• Another water bottle – for the thirsty artist
  • A diary or journal – you can either write a full-on diary of your travels, or just take notes whenever inspiration hits
  • A camera – I personally have a Canon PowerShot which takes stunning daytime shots and is small and portable without the need for a massive camera bag or expensive travel insurance
  • A stylish or artsy tote bag – to carry all your supplies in

 

 

What’s on your travelling list? Let me know in the comments.

Don’t forget to follow me on Facebook or Instagram (@cjwaterfieldart) to keep up with the latest in my studio. Hit the little ‘follow’ button on the right to subscribe to my blog. Thanks for reading! 🙂

Art Diaries: Abstract Isn’t Enough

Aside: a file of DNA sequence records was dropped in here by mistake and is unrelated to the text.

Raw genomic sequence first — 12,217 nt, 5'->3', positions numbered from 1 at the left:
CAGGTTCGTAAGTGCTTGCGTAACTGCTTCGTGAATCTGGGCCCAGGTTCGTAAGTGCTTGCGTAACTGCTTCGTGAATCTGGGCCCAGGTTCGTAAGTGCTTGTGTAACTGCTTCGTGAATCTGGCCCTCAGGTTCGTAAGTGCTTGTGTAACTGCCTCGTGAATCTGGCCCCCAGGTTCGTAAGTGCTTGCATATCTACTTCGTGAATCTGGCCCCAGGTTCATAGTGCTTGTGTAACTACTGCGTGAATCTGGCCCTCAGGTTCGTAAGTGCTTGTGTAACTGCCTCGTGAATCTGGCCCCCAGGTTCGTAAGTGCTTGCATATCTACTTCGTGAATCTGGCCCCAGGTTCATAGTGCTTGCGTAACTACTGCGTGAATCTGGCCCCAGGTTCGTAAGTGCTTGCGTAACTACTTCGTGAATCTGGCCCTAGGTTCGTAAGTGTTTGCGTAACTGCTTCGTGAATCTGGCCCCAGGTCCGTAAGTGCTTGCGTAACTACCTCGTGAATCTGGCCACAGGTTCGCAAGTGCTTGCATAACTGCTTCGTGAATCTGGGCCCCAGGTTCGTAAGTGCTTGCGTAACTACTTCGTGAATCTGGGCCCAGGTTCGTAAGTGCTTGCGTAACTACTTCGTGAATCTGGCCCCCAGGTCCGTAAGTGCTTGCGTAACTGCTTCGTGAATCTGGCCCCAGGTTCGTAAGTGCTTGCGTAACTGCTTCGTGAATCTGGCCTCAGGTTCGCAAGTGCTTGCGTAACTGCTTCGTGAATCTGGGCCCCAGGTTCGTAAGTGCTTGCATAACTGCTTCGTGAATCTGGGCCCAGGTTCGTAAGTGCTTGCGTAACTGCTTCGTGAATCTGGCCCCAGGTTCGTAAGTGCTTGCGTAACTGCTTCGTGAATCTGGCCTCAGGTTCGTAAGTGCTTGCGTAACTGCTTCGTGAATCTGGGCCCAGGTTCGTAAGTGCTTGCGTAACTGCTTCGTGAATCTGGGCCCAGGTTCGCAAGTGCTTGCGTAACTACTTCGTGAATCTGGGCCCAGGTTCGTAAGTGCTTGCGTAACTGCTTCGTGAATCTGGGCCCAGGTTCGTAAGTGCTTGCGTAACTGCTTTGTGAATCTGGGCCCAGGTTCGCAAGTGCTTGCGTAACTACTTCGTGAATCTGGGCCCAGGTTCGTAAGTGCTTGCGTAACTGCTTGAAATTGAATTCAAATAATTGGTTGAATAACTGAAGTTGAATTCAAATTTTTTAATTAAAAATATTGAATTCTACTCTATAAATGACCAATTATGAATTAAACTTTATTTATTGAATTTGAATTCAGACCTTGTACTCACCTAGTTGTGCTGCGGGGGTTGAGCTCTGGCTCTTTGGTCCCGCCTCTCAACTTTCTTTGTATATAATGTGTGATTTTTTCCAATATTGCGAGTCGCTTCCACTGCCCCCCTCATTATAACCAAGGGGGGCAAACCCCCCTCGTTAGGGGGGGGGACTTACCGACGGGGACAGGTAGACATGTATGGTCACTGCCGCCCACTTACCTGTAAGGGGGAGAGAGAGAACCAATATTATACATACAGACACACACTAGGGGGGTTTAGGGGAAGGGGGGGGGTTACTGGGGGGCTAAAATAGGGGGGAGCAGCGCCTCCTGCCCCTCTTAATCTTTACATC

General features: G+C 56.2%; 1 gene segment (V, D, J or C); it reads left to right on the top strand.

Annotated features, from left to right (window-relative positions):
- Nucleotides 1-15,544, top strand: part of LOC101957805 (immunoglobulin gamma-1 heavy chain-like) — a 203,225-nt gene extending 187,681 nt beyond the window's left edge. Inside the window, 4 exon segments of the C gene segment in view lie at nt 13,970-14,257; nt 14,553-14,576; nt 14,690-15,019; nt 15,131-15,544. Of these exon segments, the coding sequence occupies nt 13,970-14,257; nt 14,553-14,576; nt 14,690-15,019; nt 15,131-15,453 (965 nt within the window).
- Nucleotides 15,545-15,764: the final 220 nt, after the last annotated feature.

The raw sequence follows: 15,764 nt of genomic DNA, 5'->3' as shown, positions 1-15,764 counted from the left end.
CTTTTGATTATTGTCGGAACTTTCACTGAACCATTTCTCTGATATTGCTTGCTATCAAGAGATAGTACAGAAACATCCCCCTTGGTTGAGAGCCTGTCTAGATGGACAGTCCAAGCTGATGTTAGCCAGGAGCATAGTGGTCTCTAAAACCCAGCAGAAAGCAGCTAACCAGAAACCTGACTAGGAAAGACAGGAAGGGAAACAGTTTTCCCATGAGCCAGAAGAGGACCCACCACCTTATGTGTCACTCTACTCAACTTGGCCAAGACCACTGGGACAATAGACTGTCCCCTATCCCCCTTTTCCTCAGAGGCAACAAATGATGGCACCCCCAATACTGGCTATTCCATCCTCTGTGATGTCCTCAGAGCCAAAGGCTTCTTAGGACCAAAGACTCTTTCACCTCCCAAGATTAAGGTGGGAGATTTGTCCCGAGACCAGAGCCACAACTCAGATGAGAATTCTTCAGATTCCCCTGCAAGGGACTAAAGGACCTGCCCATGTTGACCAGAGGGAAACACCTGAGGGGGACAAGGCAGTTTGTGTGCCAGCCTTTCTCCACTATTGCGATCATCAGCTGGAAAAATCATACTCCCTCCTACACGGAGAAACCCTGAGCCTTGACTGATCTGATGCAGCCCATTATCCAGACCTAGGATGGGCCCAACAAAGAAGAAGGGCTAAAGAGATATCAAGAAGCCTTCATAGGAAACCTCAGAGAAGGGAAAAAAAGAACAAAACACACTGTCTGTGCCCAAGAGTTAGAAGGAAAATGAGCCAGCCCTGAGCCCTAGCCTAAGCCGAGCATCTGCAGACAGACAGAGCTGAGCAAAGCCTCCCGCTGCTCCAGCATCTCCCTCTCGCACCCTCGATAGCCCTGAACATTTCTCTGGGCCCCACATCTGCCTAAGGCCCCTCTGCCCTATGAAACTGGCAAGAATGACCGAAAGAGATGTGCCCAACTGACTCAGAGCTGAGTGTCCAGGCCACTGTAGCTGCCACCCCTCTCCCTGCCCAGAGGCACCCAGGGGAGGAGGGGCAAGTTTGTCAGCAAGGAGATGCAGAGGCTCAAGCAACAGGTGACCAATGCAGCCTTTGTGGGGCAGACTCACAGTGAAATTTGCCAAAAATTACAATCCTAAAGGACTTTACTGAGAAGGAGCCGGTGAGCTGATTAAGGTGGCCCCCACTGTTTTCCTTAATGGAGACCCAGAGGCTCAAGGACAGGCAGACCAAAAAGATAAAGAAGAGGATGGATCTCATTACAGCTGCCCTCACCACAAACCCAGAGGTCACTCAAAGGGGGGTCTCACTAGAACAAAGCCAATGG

So, when I sat down to paint a couple of days ago, I knew I wasn’t going to have a plan for it. I’ve been touching on abstraction a lot recently, perhaps because I’m looking for a new direction, or perhaps because I’m just a bit stuck. And when I go down the path of abstract art, it always inevitably leads me to Georgia O’Keeffe. I find her intimate flower paintings and her fluid forms to be hypnotic: I love the choice of colour that she uses, the way a shape can transform from one thing into another. Her work is deeply feminine, yet if you know anything about the artist herself, she wasn’t your typical 1950s housewife, and she certainly didn’t live for a man. I guess I enjoy that contradiction, as I see a little of that in myself. A strong, reasonably determined woman, yet one that is still deeply rooted by her emotions and her feminine identity.